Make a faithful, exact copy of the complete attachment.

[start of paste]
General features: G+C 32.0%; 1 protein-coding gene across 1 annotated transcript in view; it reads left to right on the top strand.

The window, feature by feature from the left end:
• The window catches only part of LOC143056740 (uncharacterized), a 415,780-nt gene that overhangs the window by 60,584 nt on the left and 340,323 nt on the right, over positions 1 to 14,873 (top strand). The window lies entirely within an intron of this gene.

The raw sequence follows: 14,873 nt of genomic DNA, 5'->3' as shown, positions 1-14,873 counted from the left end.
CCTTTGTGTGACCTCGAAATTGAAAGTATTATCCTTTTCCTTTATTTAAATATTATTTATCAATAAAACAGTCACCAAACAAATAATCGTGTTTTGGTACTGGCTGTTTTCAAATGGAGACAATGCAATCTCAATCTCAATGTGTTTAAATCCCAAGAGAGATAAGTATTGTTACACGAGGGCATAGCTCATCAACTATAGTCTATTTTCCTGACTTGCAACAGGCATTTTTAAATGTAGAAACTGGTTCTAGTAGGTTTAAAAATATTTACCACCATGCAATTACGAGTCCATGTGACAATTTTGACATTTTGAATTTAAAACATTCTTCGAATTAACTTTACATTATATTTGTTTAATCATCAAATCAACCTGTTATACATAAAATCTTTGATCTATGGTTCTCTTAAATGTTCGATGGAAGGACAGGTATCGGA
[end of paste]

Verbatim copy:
General features: G+C 32.0%; 1 protein-coding gene across 1 annotated transcript in view; it reads left to right on the top strand.

The window, feature by feature from the left end:
• The window catches only part of LOC143056740 (uncharacterized), a 415,780-nt gene that overhangs the window by 60,584 nt on the left and 340,323 nt on the right, over positions 1 to 14,873 (top strand). The window lies entirely within an intron of this gene.

The raw sequence follows: 14,873 nt of genomic DNA, 5'->3' as shown, positions 1-14,873 counted from the left end.
CCTTTGTGTGACCTCGAAATTGAAAGTATTATCCTTTTCCTTTATTTAAATATTATTTATCAATAAAACAGTCACCAAACAAATAATCGTGTTTTGGTACTGGCTGTTTTCAAATGGAGACAATGCAATCTCAATCTCAATGTGTTTAAATCCCAAGAGAGATAAGTATTGTTACACGAGGGCATAGCTCATCAACTATAGTCTATTTTCCTGACTTGCAACAGGCATTTTTAAATGTAGAAACTGGTTCTAGTAGGTTTAAAAATATTTACCACCATGCAATTACGAGTCCATGTGACAATTTTGACATTTTGAATTTAAAACATTCTTCGAATTAACTTTACATTATATTTGTTTAATCATCAAATCAACCTGTTATACATAAAATCTTTGATCTATGGTTCTCTTAAATGTTCGATGGAAGGACAGGTATCGGA